How Does +130 Mean When Betting?

When you place a bet on a sporting event, you’re obviously not just betting on the game itself; you’re also betting on the result of the game. But what does +130 mean when betting? What are the odds of a certain outcome when betting on that event? Is it even possible to make sense of all the different ways people run their betting pools? Let’s dive into the nitty-gritty to find out what exactly betting +130 means.

The Basics Of Odds And Points

Odds and points are pretty self-explanatory. When you place a bet on a game, the bookmaker will give you odds — essentially, the chances that you’ll win the bet. Points are identical to odds, but they can also be used in place of odds if you’re interested in placing a bet on a multi-race event in which you’re not willing to wager the whole amount on just one horse. In those instances, you’ll need to sum up the horses’ points to generate the right amount for your bet.

+130 means that the odds of winning are now in your favor and, as the number suggests, it’s an exponential increase in your favor. So if you’re currently betting on the favorite, the odds will now be in your favor by a factor of roughly 1.3. That’s a massive increase! Exponentially rising odds mean that you’ll have a much better chance of winning than you would if the odds were flat-lining.

More Ways To Calculate Your Winnings

Let’s say you’re a soccer fan and you wanted to bet on the outcome of the World Cup. You’d place your bet on one of the numerous teams to win the tournament, like Spain or Germany. If you’re going to bet on a single team, you could use the straight odds or the cumulative odds to figure out how much you need to bet to have a positive expectation of winning. Straight odds give you the exact same odds of winning as if you’d placed the bet on a single race, while cumulative odds give you the chance of winning multiplied by the amount of money you stake, as long as all of your bets are settled before the end of the tournament. For example, if you stake \$10 and the team you’re backing wins by a single goal, your winnings would be \$10 (\$10 x 1.33 = \$13.30) plus any money you’d win if Spain wins the cup (which, by the way, it did).

The Impact Of Rising Odds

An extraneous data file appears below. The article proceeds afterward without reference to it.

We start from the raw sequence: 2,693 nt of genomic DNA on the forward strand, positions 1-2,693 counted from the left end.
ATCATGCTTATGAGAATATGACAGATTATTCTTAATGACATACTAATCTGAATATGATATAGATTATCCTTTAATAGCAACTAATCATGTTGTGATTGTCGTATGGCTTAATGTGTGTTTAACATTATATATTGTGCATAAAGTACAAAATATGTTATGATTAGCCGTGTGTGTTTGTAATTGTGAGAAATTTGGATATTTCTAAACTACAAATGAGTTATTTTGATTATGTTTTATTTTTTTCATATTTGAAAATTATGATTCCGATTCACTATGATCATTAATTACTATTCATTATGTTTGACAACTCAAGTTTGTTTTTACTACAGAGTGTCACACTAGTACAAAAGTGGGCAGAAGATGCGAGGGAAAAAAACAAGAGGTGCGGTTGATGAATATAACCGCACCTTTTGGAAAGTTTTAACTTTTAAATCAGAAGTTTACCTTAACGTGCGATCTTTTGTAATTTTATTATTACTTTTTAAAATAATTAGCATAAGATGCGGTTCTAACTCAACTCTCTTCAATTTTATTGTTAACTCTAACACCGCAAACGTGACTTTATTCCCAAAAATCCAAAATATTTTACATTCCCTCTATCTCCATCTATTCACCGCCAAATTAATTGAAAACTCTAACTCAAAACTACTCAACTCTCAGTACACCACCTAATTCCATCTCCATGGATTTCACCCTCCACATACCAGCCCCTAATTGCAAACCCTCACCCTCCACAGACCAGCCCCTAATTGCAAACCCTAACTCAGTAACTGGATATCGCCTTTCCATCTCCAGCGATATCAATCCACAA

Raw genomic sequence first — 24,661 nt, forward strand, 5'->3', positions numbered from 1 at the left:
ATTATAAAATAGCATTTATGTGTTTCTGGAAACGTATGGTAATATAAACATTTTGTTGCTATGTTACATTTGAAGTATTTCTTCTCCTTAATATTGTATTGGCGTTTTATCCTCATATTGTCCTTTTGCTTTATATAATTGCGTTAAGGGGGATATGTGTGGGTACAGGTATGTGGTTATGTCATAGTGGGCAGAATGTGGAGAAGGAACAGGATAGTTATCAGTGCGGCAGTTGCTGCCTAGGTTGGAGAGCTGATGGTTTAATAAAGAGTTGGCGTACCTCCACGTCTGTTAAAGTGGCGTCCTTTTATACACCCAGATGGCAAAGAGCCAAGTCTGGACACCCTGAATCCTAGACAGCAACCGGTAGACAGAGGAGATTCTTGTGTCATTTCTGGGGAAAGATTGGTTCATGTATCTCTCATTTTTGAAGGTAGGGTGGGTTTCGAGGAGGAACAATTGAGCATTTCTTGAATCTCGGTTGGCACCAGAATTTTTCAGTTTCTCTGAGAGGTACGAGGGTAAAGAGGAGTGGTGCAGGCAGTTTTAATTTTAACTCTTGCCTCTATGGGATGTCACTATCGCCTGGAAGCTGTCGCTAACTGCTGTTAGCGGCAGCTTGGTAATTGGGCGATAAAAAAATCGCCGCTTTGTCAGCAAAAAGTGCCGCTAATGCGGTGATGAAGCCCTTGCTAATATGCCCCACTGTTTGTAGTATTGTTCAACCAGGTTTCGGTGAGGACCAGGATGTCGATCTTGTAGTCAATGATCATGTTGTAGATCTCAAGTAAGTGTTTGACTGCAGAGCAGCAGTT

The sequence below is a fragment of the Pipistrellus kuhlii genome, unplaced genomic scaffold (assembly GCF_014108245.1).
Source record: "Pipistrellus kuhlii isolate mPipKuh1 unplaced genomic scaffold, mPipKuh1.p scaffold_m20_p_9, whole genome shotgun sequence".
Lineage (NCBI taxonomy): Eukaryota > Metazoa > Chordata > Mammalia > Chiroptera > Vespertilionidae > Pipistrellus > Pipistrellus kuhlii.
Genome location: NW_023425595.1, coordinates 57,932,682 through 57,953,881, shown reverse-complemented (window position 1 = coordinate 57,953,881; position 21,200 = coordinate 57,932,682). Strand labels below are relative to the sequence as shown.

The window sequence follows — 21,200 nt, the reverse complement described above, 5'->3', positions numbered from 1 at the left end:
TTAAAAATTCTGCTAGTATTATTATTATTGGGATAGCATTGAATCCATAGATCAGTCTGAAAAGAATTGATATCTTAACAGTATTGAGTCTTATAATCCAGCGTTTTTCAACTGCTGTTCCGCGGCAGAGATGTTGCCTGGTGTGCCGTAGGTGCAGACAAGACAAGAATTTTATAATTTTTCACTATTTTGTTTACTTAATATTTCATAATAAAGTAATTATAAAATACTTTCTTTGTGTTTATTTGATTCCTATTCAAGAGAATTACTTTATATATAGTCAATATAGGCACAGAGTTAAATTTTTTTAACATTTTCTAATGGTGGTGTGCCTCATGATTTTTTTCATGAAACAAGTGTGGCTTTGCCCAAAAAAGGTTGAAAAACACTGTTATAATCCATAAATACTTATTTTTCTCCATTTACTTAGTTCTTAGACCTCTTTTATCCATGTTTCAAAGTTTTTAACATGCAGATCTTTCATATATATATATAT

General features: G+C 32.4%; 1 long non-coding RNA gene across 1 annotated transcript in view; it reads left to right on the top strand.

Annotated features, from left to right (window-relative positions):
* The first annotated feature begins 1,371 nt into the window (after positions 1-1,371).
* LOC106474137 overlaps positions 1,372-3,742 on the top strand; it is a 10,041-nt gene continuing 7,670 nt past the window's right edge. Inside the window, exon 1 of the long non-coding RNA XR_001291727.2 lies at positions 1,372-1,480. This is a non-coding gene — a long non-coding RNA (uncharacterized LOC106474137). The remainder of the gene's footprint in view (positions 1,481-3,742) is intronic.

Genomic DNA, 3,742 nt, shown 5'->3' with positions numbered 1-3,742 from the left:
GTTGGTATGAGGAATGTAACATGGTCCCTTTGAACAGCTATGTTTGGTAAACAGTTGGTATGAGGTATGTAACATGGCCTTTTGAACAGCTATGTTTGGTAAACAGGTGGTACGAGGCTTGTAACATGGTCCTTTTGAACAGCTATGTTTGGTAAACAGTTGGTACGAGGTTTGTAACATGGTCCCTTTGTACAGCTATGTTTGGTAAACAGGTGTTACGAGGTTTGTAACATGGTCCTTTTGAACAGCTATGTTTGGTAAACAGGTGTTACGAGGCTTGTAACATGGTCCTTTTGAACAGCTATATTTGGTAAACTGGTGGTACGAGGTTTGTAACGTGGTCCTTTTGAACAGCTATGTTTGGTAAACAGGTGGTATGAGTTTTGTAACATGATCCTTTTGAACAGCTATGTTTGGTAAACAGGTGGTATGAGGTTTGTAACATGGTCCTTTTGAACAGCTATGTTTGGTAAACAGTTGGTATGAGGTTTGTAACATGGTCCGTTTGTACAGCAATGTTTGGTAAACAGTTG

Odds are extremely important when betting, but they aren’t the only thing that matters. While rising odds mean that you have a better chance of winning, it doesn’t necessarily follow that you’ll win every bet you place. For example, if you place a \$100 bet on Germany to win the 2018 World Cup and they lose by one goal, then you’d lose your money, even though the odds of Germany losing were very high. What you need to remember is that even though the odds may have increased, they still give you a losing chance.

On the other hand, if you’d bet on Germany to win and they win by a huge margin, your winnings would still be based on the original odds, not the increased odds. So, while you might have lost money overall because the odds increased, at least you had the opportunity to win a significant amount of money. Imagine if Spain had won by a similar margin — your winnings would have been massive!

If you want to get a sense of how rising odds impact your overall winnings, you can use this handy dandy calculator from Best-Betting.com. Just enter the amount you’d like to bet (\$), the name of the event/game (Soccer Germany 2018), and the odds of Germany winning the tournament (assigned by a bookmaker, not shown openly on their site) and it’ll spit out how much you stand to gain (or lose) based on the outcome of the contest.

Placing +130 On A Bettor

If you want to place a large amount of money on a bet, you’ll need to use a bookmaker that offers odds that rise at least somewhat favorably in your direction. For example, if you want to bet \$100 on Germany to win the World Cup, you’ll need to go to a site that offers German odds of +130 or greater. This way, you’ll have a decent chance of winning some money, despite the fact that Germany is by no means a sure thing to win the world cup. Rising odds make it easier for you to place large wagers on sporting events and allow you to gain more profit if your team wins!